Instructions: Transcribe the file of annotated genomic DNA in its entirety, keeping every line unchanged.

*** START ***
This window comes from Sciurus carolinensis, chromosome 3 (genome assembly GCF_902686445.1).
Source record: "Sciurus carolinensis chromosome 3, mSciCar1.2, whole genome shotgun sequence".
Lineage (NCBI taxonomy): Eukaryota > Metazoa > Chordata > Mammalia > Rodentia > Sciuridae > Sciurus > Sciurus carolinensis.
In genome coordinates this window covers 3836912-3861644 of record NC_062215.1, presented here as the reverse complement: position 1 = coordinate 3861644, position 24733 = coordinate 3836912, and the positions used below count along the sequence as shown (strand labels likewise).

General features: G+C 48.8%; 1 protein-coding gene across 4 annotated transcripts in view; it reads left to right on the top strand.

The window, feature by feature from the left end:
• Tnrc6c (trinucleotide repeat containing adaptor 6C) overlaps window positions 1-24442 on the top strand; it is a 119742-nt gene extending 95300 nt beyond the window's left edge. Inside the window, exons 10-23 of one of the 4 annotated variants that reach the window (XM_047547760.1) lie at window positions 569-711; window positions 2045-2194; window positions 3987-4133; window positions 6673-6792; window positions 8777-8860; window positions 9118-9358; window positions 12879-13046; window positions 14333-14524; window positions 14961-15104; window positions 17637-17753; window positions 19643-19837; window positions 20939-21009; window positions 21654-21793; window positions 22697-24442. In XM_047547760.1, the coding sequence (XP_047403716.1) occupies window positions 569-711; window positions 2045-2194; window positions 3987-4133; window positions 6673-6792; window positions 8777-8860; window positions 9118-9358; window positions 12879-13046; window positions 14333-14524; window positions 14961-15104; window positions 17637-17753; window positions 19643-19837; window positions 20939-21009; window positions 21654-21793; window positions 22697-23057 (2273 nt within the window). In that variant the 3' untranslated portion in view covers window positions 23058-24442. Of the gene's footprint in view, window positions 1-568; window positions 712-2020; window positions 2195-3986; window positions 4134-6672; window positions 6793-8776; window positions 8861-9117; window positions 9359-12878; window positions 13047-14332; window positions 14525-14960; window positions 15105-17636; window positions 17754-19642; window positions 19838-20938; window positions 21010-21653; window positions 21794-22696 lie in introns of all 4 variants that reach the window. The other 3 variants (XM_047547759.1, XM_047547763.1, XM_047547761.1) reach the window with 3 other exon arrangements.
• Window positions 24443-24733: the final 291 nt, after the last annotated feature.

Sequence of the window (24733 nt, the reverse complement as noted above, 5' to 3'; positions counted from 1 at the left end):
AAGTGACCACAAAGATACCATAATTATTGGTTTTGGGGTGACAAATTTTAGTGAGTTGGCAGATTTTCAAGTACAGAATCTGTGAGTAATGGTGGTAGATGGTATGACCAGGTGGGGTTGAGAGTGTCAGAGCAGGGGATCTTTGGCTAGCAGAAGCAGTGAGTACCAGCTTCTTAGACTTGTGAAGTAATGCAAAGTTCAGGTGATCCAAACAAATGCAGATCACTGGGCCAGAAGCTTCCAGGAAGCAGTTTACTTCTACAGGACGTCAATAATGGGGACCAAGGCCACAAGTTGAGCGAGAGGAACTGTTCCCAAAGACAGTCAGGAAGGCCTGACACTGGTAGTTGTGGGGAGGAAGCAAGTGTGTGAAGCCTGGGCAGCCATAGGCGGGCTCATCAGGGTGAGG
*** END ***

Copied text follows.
This window comes from Sciurus carolinensis, chromosome 3 (genome assembly GCF_902686445.1).
Source record: "Sciurus carolinensis chromosome 3, mSciCar1.2, whole genome shotgun sequence".
Lineage (NCBI taxonomy): Eukaryota > Metazoa > Chordata > Mammalia > Rodentia > Sciuridae > Sciurus > Sciurus carolinensis.
In genome coordinates this window covers 3836912-3861644 of record NC_062215.1, presented here as the reverse complement: position 1 = coordinate 3861644, position 24733 = coordinate 3836912, and the positions used below count along the sequence as shown (strand labels likewise).

General features: G+C 48.8%; 1 protein-coding gene across 4 annotated transcripts in view; it reads left to right on the top strand.

The window, feature by feature from the left end:
• Tnrc6c (trinucleotide repeat containing adaptor 6C) overlaps window positions 1-24442 on the top strand; it is a 119742-nt gene extending 95300 nt beyond the window's left edge. Inside the window, exons 10-23 of one of the 4 annotated variants that reach the window (XM_047547760.1) lie at window positions 569-711; window positions 2045-2194; window positions 3987-4133; window positions 6673-6792; window positions 8777-8860; window positions 9118-9358; window positions 12879-13046; window positions 14333-14524; window positions 14961-15104; window positions 17637-17753; window positions 19643-19837; window positions 20939-21009; window positions 21654-21793; window positions 22697-24442. In XM_047547760.1, the coding sequence (XP_047403716.1) occupies window positions 569-711; window positions 2045-2194; window positions 3987-4133; window positions 6673-6792; window positions 8777-8860; window positions 9118-9358; window positions 12879-13046; window positions 14333-14524; window positions 14961-15104; window positions 17637-17753; window positions 19643-19837; window positions 20939-21009; window positions 21654-21793; window positions 22697-23057 (2273 nt within the window). In that variant the 3' untranslated portion in view covers window positions 23058-24442. Of the gene's footprint in view, window positions 1-568; window positions 712-2020; window positions 2195-3986; window positions 4134-6672; window positions 6793-8776; window positions 8861-9117; window positions 9359-12878; window positions 13047-14332; window positions 14525-14960; window positions 15105-17636; window positions 17754-19642; window positions 19838-20938; window positions 21010-21653; window positions 21794-22696 lie in introns of all 4 variants that reach the window. The other 3 variants (XM_047547759.1, XM_047547763.1, XM_047547761.1) reach the window with 3 other exon arrangements.
• Window positions 24443-24733: the final 291 nt, after the last annotated feature.

Sequence of the window (24733 nt, the reverse complement as noted above, 5' to 3'; positions counted from 1 at the left end):
AAGTGACCACAAAGATACCATAATTATTGGTTTTGGGGTGACAAATTTTAGTGAGTTGGCAGATTTTCAAGTACAGAATCTGTGAGTAATGGTGGTAGATGGTATGACCAGGTGGGGTTGAGAGTGTCAGAGCAGGGGATCTTTGGCTAGCAGAAGCAGTGAGTACCAGCTTCTTAGACTTGTGAAGTAATGCAAAGTTCAGGTGATCCAAACAAATGCAGATCACTGGGCCAGAAGCTTCCAGGAAGCAGTTTACTTCTACAGGACGTCAATAATGGGGACCAAGGCCACAAGTTGAGCGAGAGGAACTGTTCCCAAAGACAGTCAGGAAGGCCTGACACTGGTAGTTGTGGGGAGGAAGCAAGTGTGTGAAGCCTGGGCAGCCATAGGCGGGCTCATCAGGGTGAGG